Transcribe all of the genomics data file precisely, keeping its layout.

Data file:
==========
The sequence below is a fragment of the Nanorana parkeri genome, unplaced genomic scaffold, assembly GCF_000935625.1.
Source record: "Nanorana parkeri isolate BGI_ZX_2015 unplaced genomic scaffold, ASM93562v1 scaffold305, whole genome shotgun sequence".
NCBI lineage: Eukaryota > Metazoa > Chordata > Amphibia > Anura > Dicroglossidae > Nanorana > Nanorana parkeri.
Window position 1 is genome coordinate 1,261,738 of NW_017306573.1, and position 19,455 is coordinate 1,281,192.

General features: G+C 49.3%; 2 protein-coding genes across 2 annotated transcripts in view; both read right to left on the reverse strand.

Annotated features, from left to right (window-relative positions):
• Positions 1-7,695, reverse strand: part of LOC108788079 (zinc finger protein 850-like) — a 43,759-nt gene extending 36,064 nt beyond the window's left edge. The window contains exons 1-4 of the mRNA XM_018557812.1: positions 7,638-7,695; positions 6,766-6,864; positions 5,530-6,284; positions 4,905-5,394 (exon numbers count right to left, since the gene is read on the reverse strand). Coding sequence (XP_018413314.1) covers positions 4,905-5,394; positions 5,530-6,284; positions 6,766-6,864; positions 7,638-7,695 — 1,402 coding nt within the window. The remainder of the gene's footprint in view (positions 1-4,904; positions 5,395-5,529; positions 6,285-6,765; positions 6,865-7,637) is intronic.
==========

The sequence below is a fragment of the Nanorana parkeri genome, unplaced genomic scaffold, assembly GCF_000935625.1.
Source record: "Nanorana parkeri isolate BGI_ZX_2015 unplaced genomic scaffold, ASM93562v1 scaffold305, whole genome shotgun sequence".
NCBI lineage: Eukaryota > Metazoa > Chordata > Amphibia > Anura > Dicroglossidae > Nanorana > Nanorana parkeri.
Window position 1 is genome coordinate 1,261,738 of NW_017306573.1, and position 19,455 is coordinate 1,281,192.

General features: G+C 49.3%; 2 protein-coding genes across 2 annotated transcripts in view; both read right to left on the reverse strand.

Annotated features, from left to right (window-relative positions):
• Positions 1-7,695, reverse strand: part of LOC108788079 (zinc finger protein 850-like) — a 43,759-nt gene extending 36,064 nt beyond the window's left edge. The window contains exons 1-4 of the mRNA XM_018557812.1: positions 7,638-7,695; positions 6,766-6,864; positions 5,530-6,284; positions 4,905-5,394 (exon numbers count right to left, since the gene is read on the reverse strand). Coding sequence (XP_018413314.1) covers positions 4,905-5,394; positions 5,530-6,284; positions 6,766-6,864; positions 7,638-7,695 — 1,402 coding nt within the window. The remainder of the gene's footprint in view (positions 1-4,904; positions 5,395-5,529; positions 6,285-6,765; positions 6,865-7,637) is intronic.